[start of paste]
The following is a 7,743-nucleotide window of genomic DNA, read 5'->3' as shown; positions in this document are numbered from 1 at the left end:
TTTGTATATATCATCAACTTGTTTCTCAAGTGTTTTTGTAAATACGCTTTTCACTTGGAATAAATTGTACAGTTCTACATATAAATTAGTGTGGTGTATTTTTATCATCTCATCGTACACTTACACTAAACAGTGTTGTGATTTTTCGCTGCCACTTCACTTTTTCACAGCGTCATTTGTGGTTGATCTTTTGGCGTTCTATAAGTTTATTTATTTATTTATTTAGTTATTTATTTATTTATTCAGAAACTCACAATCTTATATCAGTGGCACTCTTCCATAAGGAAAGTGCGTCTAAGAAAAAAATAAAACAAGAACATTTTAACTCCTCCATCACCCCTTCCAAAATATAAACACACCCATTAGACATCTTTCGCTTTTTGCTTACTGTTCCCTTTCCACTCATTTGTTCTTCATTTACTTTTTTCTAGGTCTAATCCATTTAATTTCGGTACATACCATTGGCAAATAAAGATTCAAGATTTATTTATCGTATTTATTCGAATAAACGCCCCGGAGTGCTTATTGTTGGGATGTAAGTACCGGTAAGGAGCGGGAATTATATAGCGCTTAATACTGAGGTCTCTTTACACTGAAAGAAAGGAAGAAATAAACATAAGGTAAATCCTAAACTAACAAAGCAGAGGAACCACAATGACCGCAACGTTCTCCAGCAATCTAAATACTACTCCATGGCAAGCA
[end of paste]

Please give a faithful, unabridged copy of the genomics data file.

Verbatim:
The following is a 7,743-nucleotide window of genomic DNA, read 5'->3' as shown; positions in this document are numbered from 1 at the left end:
TTTGTATATATCATCAACTTGTTTCTCAAGTGTTTTTGTAAATACGCTTTTCACTTGGAATAAATTGTACAGTTCTACATATAAATTAGTGTGGTGTATTTTTATCATCTCATCGTACACTTACACTAAACAGTGTTGTGATTTTTCGCTGCCACTTCACTTTTTCACAGCGTCATTTGTGGTTGATCTTTTGGCGTTCTATAAGTTTATTTATTTATTTATTTAGTTATTTATTTATTTATTCAGAAACTCACAATCTTATATCAGTGGCACTCTTCCATAAGGAAAGTGCGTCTAAGAAAAAAATAAAACAAGAACATTTTAACTCCTCCATCACCCCTTCCAAAATATAAACACACCCATTAGACATCTTTCGCTTTTTGCTTACTGTTCCCTTTCCACTCATTTGTTCTTCATTTACTTTTTTCTAGGTCTAATCCATTTAATTTCGGTACATACCATTGGCAAATAAAGATTCAAGATTTATTTATCGTATTTATTCGAATAAACGCCCCGGAGTGCTTATTGTTGGGATGTAAGTACCGGTAAGGAGCGGGAATTATATAGCGCTTAATACTGAGGTCTCTTTACACTGAAAGAAAGGAAGAAATAAACATAAGGTAAATCCTAAACTAACAAAGCAGAGGAACCACAATGACCGCAACGTTCTCCAGCAATCTAAATACTACTCCATGGCAAGCA